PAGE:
Palmer Foster: At the very start where you kept mentioning marketing probably comes into play because it is a case of, hey, we’re doing these great things with the partner because you want to make them feel validated, you want to make them feel welcomed. And if you’re not giving them that time of day, well then why would they keep coming back to you? That’s, you know, that’s one of the biggest. I would say fears potentially for people and in partnership is I keep my brand front of mind for my partner. How do I know they’re going to keep coming back to us, keep bringing us that business or working with us prioritizing our integrations? Um, but when you first really moved into partnerships and I know you said it started at childhood selling off pieces of, of gum, but what was kind of your first role and what really helped you, kind of. Get up and running. Like if you could go back and identify, Hey, this is something that I really wish I knew sooner.

Alan Walsh:  So when I joined Bud, there was 5 or 6 of us in the business. It was sort of pre-product pre-revenue, pre funding anything really. Um. And we were launching our sort of first beta app and I’d come in with a sort of marketing role, marketing hat on, and we didn’t really make it. We had no budget. We didn’t really make much noise of it. And I remember saying to the CEO that that was my my fault there. We need to sort of be a bit more creative and understand how things can work. And he said, Well, look, I think because we haven’t got any budget, maybe you should focus more on the partnership side because we were starting to build a marketplace of providers where using open banking data, you could understand more about a customer and then introduce a product that was suitable to them. So that that was probably the real springboard into partnerships. And very quickly my role became not just creating these partnerships, but educating the industry on sort of what open banking would be for them, because open banking is a piece of legislation and regulation from psd2. And it was very much seen as this is a compliance headache that every bank has to do. We’ve got to create APIs and basically unlock our data feeds for for other providers, whereas we completely flipped the script and said, actually, no, it’s a huge commercial opportunity because you can understand a lot more about your customers and therefore the more you understand about them, the better you can serve them.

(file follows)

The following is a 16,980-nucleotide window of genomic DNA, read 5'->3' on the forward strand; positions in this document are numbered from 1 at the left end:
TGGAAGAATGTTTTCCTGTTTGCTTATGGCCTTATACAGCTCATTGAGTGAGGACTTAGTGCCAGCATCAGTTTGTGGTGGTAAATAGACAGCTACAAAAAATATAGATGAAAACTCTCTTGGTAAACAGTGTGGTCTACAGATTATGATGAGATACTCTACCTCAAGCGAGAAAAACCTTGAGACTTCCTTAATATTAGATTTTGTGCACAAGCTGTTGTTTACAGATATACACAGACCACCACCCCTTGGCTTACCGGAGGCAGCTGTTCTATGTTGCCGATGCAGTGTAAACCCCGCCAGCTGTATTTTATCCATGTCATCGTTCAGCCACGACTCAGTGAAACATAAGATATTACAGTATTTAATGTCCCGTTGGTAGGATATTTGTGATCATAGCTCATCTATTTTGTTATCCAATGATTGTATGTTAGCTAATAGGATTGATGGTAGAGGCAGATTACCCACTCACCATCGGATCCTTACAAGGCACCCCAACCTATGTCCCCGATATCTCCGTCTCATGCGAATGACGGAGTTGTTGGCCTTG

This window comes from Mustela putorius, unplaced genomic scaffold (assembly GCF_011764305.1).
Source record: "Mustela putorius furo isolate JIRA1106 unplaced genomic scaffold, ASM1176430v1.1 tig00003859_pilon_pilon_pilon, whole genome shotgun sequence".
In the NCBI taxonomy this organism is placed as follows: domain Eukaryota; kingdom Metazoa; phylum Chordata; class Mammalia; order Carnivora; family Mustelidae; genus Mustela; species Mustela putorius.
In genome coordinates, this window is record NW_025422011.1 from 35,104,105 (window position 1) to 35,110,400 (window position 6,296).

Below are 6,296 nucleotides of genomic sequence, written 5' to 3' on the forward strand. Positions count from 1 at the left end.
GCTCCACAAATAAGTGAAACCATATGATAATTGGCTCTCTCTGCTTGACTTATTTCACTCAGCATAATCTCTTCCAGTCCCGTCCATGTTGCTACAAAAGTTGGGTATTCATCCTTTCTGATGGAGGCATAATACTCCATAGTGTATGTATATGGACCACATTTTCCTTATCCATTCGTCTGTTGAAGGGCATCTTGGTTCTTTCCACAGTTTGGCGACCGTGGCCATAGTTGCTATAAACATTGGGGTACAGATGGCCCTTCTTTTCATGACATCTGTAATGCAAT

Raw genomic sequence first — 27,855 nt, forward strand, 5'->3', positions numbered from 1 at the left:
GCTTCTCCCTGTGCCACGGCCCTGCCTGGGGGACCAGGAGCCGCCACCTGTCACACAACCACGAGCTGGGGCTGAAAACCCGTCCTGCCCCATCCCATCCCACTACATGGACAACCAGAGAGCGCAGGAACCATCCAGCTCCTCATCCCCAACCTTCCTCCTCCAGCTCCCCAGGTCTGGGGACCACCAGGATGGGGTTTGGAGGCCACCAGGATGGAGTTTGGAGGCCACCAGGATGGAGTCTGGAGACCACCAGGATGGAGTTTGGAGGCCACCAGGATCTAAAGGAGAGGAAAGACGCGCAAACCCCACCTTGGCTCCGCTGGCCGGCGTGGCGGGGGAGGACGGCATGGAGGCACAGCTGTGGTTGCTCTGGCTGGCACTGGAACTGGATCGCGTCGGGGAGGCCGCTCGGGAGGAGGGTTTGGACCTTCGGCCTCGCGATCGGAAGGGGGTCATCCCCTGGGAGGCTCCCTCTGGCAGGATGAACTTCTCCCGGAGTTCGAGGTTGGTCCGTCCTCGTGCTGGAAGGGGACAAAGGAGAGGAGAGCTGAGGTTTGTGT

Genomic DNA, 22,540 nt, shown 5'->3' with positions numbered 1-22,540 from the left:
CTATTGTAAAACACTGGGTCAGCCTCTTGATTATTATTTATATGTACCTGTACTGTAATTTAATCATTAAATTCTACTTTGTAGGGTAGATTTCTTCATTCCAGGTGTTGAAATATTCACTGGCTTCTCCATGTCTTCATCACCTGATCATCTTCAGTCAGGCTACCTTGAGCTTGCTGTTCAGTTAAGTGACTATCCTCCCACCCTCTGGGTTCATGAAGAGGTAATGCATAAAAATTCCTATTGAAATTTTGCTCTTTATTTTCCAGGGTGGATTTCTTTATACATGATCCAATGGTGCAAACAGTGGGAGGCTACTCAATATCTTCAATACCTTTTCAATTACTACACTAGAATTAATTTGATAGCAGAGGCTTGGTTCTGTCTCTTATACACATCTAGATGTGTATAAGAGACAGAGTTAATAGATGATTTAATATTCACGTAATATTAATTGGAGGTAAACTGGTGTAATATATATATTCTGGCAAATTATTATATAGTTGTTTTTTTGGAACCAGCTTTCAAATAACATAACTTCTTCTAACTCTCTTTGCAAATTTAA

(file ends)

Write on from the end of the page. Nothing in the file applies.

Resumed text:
So that to me became a real sort of purpose driver for me, and was the empowerment I had of sort of informing people how open banking could be relevant to a pension provider or an investment house or a savings business. A utility business was so early on in open banking. I loved it. And so it became a very quickly built marketplace of over 100 different fintechs and businesses across all different industries. That sort of helped blow up the message. And when I mentioned earlier about sort of champion all of those partners, they were very, very supportive in championing us all along the way as well.

That sort of helped blow up the message. And when I mentioned earlier about sort of champion all of those partners, they were very, very supportive in championing us all along the way as well.

Palmer Foster: Yeah. So the open banking really facilitated kind of a launch into partnerships for fintech in a way of, Hey, we’ve given what you needed to start working with each other to make it a seamless transition for the end client. There’s some skeptics of open banking still in the adoption rate of it. But the fact that it could facilitate this because you pointed out when you move positions or companies sorting out your pensions, all these different things is an absolute headache. You’ve got to remember all these different passwords for all the different pensions you might have, and you’ve got to put them all in the same pot if you want. What do you leave? What do you take? And to provide that kind of scenario where you don’t have to worry about that anymore is very powerful. And again, it’s one of those things that do you think of that normally as a partnership, but in the financial space, that is that is a very powerful partnership. Um, so it’s incredibly fascinating.

Alan Walsh: Yeah, definitely. And it’s only going to grow. I mean, it’s been. A lot slower than anticipated. And I read a report, I think, earlier this week that was saying UK was leading the sort of charge with open banking. It was first sort of mandated here, but it’s falling behind many other countries now. And that was that was a big frustration for me and probably a clear moment of where I realized it wasn’t going to happen as quick. And the reason for that was and I guess to your question and your point was, if you could go back in time where there was it was a shortage of APIs. So that made it difficult to sort of accelerate that marketplace rate. That was also a big, big reason and is a big message I have at the Accenture lab now where and largely, largely speaking, 99.9% of people and businesses now are sort of API led for that same very reason. It allows you to distribute your product in a much more scalable fashion and partnerships significantly easier. And you’re seeing it now everywhere, sort of open APIs. The feedback we got from every client, every partner was how amazing the API docs were as well.